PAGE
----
Continuing recriminations over the alleged leaking of Mahon Tribunal material in relation to Taoiseach Bertie Ahern's personal finances continued to dog election campaigning today.
There have been sharp exchanges between the Fine Gael leader Enda Kenny and the Tánaiste Michael McDowell over leaks from the Mahon Tribunal about the personal finances of the Taoiseach.
Mr McDowell said that Mr Kenny's suggestions that he had been responsible for the leaks to the media were 'beneath contempt'.
Mr McDowell has said he 'utterly rejects' any suggestion that he was involved in leaking Mahon Tribunal documents about the Taoiseach's personal finances to the media.
As he wound up his manifesto launch this morning, Enda Kenny claimed that if the Taoiseach wanted to know who was putting out information from Tribunals he only had to look across the cabinet table.
Later on the RTÉ Radio's News At One, he confirmed he had meant Michael McDowell, prompting a furious response from the PD leader.
This afternoon Enda Kenny’s spokesman said he did not intend to allege the Justice Minister had been responsible for the original leak from the Tribunal about the Taoiseach’s financial affairs but had been referring to events of the last week when Mr McDowell’s adviser had been passed material relating to the inquiry.
Earlier Mr Ahern’s brother Noel said he suspected someone high up in the Opposition, as he put it, was responsible for the leaks although the Dublin North-West deputy said he had no evidence.
Green Party leader Trevor Sargent has said there now appears to be more trust between Gerry Adams and Ian Paisley than there is between Mr Ahern and Mr McDowell.
He also said Mr McDowell had a responsibility in the national interest to put the information he has in the public domain so the Taoiseach's statement can be assessed against it.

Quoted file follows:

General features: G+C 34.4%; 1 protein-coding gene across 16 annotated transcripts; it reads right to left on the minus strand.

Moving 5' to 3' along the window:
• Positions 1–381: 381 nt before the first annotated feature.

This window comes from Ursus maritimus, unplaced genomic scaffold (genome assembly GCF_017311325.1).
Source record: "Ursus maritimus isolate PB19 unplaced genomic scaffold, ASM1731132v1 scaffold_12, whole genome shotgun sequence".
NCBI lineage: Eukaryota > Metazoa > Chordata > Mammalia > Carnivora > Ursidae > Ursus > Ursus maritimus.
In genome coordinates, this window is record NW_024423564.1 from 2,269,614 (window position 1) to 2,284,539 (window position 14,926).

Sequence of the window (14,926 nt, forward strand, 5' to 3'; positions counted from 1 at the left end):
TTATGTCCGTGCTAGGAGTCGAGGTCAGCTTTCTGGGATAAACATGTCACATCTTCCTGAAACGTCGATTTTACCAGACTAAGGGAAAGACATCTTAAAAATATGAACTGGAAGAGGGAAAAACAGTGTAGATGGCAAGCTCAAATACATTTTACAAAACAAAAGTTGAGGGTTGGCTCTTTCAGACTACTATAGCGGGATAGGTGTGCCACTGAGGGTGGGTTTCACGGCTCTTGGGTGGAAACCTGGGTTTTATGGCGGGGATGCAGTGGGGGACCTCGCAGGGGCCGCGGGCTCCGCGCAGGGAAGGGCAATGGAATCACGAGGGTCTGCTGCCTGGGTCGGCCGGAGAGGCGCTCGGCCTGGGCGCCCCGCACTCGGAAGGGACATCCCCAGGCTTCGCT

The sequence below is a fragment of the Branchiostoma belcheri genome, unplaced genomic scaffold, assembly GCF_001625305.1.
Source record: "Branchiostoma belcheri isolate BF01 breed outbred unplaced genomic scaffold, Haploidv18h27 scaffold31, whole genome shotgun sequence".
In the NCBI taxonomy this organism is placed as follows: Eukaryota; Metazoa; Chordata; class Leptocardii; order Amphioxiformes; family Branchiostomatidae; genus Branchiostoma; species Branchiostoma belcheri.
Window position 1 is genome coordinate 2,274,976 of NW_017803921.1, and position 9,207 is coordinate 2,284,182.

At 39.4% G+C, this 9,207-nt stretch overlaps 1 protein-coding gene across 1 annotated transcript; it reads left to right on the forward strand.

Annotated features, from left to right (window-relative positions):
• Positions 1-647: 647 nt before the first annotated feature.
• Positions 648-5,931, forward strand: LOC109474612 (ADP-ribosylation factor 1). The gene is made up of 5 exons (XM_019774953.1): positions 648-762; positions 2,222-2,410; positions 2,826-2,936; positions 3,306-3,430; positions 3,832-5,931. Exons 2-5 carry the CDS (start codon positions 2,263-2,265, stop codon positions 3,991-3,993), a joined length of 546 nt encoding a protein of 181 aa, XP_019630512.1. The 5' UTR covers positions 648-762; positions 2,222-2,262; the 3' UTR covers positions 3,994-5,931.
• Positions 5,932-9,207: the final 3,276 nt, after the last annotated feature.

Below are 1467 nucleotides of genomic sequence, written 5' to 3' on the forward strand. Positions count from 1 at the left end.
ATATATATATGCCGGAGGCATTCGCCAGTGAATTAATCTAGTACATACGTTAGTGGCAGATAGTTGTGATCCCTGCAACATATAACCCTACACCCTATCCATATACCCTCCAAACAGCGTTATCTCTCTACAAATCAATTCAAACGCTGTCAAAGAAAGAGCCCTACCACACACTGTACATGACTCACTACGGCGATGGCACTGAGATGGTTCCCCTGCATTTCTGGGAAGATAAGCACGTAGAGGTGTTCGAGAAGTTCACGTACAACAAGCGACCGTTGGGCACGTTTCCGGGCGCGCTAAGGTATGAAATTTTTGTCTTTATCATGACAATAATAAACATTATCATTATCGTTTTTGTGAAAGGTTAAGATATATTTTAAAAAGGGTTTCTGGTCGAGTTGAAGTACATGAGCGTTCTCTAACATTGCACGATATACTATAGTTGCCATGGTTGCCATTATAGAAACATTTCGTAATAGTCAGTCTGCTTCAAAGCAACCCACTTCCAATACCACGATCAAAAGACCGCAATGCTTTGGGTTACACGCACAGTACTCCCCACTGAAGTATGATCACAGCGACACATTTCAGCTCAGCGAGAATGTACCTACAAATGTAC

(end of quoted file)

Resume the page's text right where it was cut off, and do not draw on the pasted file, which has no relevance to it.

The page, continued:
Fine Gael's election manifesto
The main political business of the day saw Fine Gael launch its manifesto promising a wide range of taxation and spending proposals including cuts in income tax and stamp duty and extra money for pensioners, and free medical cards for infants.
Mr Kenny also said he would have no compunction about sacking under performing ministers.
He said that of €4.9bn in spending proposals, some €2bn had already been agreed with Labour with the balance due to be negotiated.
The party is promising to cut the standard tax rate by 2%, make radical changes in stamp duty and increase the State pension to €300 a week. Fine Gael is also pledging 2,300 extra acute hospital beds.
Fianna Fáil detailed a €150m initiative to develop community facilities, including playgrounds.
The Green Party published a policy calling for a special environmental court and stiffer fines for polluters, while the Labour Party launched their childcare proposals.
The Sinn Féin President, Gerry Adams, has said he is pleased that Mr Ahern is to make a statement about his financial affairs. He was speaking at a news conference in Dublin to showcase the party's 41 candidates.